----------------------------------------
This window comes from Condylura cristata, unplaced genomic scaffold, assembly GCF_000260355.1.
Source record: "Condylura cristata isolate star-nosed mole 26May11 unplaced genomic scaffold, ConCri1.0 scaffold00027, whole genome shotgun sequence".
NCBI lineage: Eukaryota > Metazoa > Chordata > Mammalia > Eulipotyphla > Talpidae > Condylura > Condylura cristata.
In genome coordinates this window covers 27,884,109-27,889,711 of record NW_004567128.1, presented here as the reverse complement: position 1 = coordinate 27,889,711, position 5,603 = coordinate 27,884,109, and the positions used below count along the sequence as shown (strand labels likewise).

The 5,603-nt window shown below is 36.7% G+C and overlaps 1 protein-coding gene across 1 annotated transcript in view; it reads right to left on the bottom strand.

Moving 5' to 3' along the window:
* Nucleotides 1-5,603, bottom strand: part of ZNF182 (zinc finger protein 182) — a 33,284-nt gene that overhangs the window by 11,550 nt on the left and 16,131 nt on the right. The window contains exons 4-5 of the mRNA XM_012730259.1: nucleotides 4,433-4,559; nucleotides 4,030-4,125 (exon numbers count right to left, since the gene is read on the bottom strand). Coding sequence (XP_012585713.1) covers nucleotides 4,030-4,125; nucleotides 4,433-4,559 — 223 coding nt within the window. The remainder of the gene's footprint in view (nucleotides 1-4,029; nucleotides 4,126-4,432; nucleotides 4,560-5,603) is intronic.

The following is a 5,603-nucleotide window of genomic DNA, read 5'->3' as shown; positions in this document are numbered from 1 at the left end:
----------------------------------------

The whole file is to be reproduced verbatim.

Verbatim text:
This window comes from Condylura cristata, unplaced genomic scaffold, assembly GCF_000260355.1.
Source record: "Condylura cristata isolate star-nosed mole 26May11 unplaced genomic scaffold, ConCri1.0 scaffold00027, whole genome shotgun sequence".
NCBI lineage: Eukaryota > Metazoa > Chordata > Mammalia > Eulipotyphla > Talpidae > Condylura > Condylura cristata.
In genome coordinates this window covers 27,884,109-27,889,711 of record NW_004567128.1, presented here as the reverse complement: position 1 = coordinate 27,889,711, position 5,603 = coordinate 27,884,109, and the positions used below count along the sequence as shown (strand labels likewise).

The 5,603-nt window shown below is 36.7% G+C and overlaps 1 protein-coding gene across 1 annotated transcript in view; it reads right to left on the bottom strand.

Moving 5' to 3' along the window:
* Nucleotides 1-5,603, bottom strand: part of ZNF182 (zinc finger protein 182) — a 33,284-nt gene that overhangs the window by 11,550 nt on the left and 16,131 nt on the right. The window contains exons 4-5 of the mRNA XM_012730259.1: nucleotides 4,433-4,559; nucleotides 4,030-4,125 (exon numbers count right to left, since the gene is read on the bottom strand). Coding sequence (XP_012585713.1) covers nucleotides 4,030-4,125; nucleotides 4,433-4,559 — 223 coding nt within the window. The remainder of the gene's footprint in view (nucleotides 1-4,029; nucleotides 4,126-4,432; nucleotides 4,560-5,603) is intronic.

The following is a 5,603-nucleotide window of genomic DNA, read 5'->3' as shown; positions in this document are numbered from 1 at the left end: